Q: What is a “no doc” loan? Are they legitimate loans?
Also, I filed for bankruptcy due to a divorce more than 9 years ago. Next July, I’ll be at the 10-year anniversary of the bankruptcy. At that time, the bankruptcy should fall off my credit report. Should I wait until then to buy a house or would I get the same credit if I apply now?
I have worked hard to rebuild my credit history and my credit score is currently 730.
A: Let’s start at the top: A no doc loan simply means that the lender doesn’t require documents from you to verify certain information, like your income, place of employment, or other information that you’ve put on your application. These are legitimate loans, offered by some of the biggest lenders around. They’re also offered by predatory lenders, so be careful.
Typically you’ll pay a quarter of a point more in interest rate for one of these loans. So if a conventional loan is being offered at 6.5 percent, you might pay 6.75 percent for a “no doc” loan.
But with a credit score of 730, you shouldn’t need a “no doc” loan. You’ve obviously done a great job of rebuilding your financial life after your bankruptcy 9 years ago. You’ve got new lines of credit and are making your payments on time and, I’d guess, in full.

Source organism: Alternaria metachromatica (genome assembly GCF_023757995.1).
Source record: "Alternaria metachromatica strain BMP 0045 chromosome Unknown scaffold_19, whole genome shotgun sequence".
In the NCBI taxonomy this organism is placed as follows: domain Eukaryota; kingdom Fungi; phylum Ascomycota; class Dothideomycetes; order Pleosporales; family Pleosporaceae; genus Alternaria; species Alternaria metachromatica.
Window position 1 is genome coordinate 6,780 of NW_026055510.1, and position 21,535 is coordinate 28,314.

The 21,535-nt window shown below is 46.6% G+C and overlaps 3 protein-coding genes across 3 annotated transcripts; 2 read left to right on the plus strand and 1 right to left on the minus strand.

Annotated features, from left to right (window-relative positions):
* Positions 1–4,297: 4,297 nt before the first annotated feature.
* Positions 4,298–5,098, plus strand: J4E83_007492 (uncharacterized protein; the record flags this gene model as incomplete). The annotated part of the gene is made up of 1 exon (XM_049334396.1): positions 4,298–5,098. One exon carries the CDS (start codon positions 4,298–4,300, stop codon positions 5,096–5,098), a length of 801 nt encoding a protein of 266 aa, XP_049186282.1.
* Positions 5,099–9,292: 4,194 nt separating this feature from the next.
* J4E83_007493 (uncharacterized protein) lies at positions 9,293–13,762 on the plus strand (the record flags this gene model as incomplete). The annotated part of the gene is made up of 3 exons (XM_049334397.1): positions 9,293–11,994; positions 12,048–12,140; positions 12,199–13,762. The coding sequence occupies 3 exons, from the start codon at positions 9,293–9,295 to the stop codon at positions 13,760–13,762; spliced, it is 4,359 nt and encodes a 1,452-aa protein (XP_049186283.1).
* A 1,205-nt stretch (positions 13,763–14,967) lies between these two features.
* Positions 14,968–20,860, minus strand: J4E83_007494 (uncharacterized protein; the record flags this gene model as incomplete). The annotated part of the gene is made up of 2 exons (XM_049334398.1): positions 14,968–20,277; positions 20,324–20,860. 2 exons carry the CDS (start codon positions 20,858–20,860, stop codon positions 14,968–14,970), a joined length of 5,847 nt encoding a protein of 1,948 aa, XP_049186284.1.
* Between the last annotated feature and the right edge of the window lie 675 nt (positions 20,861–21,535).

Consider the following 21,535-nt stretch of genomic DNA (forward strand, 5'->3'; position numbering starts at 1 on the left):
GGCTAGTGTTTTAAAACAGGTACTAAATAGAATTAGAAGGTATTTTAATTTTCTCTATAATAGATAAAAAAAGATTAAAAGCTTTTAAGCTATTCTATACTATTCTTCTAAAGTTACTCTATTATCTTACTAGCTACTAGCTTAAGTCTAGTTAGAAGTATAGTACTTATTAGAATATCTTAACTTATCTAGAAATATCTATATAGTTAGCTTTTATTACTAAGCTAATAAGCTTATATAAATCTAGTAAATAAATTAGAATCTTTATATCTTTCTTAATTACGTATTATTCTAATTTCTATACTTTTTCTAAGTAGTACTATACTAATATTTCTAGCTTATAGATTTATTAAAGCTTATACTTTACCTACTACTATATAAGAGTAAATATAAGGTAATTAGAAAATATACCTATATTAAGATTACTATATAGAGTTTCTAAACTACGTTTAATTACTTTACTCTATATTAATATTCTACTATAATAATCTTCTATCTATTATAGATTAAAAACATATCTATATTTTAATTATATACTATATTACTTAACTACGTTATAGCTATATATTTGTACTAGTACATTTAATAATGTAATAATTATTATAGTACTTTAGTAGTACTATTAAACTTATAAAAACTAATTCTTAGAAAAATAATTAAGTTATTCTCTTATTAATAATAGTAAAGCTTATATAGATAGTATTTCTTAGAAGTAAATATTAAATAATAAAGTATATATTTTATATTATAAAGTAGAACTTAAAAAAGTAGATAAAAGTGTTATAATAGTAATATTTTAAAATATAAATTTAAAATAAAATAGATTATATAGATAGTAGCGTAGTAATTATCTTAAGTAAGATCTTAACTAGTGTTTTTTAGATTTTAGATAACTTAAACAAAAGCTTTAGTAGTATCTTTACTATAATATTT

While your credit score may go up a bit more as your bankruptcy falls off your credit report, it clearly isn’t having much of an effect on the score itself. In fact, people in the credit reporting industry tell me that after about four years, a bankruptcy no longer plays a huge role in your credit history or your credit score.
So go ahead and buy your house now. Take advantage of today’s low rates. And, congratulations on keeping your financial nose clean.
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